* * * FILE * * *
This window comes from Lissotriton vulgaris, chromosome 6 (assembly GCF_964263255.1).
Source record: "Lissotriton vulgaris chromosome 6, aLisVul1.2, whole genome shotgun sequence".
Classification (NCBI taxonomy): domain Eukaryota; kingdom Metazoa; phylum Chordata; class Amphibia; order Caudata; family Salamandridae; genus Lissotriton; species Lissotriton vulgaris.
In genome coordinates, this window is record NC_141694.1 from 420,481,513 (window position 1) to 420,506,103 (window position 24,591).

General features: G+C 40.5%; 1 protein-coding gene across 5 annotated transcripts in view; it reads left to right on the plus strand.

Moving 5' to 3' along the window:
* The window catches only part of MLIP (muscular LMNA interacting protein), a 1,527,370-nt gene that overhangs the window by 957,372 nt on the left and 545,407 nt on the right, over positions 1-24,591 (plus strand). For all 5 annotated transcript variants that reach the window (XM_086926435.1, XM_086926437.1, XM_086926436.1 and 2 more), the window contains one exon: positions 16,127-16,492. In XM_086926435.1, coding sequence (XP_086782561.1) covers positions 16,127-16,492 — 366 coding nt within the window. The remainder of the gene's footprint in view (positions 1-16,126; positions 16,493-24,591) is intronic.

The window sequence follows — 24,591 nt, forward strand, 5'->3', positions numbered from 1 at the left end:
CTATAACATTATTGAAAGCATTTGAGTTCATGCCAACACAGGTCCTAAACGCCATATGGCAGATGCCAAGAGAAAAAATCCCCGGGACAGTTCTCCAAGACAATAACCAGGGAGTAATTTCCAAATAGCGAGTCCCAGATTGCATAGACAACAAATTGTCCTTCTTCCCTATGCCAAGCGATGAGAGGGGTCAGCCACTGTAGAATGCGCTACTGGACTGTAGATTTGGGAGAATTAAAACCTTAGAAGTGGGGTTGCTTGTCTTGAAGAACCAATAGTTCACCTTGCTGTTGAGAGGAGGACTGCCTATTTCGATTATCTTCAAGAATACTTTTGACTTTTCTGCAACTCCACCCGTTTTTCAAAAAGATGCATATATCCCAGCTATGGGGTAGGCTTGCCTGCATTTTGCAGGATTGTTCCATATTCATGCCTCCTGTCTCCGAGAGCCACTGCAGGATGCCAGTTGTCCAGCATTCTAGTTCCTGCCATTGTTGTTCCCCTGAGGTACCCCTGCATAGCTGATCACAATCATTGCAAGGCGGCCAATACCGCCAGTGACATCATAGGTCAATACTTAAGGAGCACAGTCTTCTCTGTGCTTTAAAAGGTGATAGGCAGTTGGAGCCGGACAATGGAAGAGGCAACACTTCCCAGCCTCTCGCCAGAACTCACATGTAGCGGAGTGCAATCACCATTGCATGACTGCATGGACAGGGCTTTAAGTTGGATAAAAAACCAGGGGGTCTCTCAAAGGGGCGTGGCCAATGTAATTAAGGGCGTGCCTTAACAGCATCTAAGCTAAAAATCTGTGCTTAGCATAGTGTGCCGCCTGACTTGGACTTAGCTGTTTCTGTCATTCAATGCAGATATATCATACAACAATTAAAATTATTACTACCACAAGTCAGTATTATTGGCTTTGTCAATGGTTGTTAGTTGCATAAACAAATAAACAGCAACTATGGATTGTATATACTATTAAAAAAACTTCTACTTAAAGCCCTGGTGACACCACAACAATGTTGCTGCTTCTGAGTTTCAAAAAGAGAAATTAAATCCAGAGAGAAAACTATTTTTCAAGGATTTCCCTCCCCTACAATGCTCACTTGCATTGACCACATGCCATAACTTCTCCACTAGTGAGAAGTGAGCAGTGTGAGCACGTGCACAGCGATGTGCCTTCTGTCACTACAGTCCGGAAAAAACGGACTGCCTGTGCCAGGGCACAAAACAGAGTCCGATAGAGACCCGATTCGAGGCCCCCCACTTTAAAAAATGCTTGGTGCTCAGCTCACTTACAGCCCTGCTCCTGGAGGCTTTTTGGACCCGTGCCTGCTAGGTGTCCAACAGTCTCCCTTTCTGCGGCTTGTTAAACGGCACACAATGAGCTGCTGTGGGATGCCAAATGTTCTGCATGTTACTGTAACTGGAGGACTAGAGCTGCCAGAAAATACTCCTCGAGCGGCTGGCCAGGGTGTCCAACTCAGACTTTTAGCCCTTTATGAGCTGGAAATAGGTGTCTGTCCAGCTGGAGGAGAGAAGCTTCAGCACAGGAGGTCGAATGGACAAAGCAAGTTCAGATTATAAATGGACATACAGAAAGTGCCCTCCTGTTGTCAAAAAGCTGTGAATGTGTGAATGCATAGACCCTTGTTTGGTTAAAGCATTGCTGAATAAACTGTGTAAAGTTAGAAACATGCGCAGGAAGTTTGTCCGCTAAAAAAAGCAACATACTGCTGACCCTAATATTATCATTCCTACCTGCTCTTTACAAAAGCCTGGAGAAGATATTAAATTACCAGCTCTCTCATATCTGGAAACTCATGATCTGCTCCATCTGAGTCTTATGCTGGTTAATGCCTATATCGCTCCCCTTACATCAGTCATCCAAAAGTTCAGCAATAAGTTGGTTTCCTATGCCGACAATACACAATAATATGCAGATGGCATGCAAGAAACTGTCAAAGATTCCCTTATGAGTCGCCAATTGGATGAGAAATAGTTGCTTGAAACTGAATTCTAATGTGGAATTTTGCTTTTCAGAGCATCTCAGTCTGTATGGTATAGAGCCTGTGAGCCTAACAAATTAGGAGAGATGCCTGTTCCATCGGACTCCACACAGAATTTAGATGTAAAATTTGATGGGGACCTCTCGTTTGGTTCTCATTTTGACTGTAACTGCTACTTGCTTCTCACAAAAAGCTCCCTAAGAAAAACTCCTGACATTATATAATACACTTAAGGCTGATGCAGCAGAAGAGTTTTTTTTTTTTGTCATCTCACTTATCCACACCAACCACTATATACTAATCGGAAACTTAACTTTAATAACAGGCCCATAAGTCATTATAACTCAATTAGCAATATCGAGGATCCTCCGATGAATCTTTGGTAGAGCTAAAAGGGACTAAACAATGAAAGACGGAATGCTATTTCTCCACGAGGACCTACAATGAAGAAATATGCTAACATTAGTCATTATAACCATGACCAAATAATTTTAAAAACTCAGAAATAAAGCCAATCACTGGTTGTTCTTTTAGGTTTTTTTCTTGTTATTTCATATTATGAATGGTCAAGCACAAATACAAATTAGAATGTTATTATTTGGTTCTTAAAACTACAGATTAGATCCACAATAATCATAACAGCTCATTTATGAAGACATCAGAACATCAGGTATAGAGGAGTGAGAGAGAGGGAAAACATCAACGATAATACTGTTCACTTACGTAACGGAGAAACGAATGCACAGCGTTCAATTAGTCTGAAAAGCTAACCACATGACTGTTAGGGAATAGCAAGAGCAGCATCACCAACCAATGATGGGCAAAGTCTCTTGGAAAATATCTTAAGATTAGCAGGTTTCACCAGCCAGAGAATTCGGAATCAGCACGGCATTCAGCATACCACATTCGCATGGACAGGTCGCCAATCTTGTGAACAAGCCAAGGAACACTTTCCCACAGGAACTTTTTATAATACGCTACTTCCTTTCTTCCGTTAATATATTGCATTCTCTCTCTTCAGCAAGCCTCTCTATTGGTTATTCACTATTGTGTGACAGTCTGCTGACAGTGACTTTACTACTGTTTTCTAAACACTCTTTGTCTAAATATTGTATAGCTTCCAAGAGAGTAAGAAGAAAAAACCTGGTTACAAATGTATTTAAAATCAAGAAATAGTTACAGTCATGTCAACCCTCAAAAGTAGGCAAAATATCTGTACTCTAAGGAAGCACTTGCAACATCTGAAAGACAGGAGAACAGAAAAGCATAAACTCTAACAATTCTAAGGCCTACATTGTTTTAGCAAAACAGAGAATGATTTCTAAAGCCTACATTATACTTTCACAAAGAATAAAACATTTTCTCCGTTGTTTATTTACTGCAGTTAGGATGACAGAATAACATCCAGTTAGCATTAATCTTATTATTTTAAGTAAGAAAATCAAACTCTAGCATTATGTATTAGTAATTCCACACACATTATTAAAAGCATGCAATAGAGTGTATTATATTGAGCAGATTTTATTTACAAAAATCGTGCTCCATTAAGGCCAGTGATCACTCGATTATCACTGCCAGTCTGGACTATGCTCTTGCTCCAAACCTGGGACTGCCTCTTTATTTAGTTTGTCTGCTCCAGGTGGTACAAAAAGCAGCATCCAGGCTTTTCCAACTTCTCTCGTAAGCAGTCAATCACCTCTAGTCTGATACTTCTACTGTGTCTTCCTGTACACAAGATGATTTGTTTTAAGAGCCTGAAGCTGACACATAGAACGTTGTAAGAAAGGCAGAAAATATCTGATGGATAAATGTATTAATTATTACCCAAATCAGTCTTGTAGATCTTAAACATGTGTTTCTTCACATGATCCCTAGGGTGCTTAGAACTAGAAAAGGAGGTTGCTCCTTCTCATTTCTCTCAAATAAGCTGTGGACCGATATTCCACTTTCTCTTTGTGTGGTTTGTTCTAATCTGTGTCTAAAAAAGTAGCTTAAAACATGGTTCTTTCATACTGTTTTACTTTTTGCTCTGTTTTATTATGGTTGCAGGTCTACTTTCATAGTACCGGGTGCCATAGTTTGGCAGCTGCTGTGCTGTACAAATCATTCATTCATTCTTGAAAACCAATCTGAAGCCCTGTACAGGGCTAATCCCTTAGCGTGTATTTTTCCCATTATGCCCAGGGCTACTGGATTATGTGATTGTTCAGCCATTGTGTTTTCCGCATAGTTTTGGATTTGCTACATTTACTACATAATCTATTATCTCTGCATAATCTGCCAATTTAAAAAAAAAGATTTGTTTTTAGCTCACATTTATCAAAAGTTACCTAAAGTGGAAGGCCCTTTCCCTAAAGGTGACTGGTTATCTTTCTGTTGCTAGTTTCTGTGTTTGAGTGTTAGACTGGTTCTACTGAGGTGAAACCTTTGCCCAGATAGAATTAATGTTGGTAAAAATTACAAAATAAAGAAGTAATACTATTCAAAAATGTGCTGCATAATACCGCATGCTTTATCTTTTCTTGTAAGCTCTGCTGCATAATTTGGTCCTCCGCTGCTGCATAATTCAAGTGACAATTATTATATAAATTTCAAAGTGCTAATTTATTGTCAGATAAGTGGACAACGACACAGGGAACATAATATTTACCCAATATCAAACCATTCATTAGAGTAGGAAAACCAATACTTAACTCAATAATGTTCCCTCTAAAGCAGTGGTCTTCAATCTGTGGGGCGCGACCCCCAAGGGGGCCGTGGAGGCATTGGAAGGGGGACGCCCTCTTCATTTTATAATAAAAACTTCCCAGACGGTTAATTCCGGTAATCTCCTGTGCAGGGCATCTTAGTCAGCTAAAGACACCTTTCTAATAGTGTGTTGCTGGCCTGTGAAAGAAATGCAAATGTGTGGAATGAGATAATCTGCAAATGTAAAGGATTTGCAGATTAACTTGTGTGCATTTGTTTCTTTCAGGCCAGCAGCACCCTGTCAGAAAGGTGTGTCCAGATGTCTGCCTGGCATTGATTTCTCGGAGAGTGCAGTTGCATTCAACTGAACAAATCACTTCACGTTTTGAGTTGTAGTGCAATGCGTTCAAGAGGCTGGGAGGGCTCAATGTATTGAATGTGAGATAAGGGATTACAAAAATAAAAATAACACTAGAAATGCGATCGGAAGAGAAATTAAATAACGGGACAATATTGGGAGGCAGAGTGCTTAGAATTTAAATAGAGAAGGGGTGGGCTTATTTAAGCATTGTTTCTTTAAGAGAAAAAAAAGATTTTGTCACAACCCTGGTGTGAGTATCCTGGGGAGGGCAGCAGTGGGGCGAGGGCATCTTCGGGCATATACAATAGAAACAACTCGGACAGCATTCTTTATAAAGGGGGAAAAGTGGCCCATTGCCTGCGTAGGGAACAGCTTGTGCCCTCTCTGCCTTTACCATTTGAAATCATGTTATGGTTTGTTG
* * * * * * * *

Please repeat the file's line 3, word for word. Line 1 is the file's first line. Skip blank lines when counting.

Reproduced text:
Classification (NCBI taxonomy): domain Eukaryota; kingdom Metazoa; phylum Chordata; class Amphibia; order Caudata; family Salamandridae; genus Lissotriton; species Lissotriton vulgaris.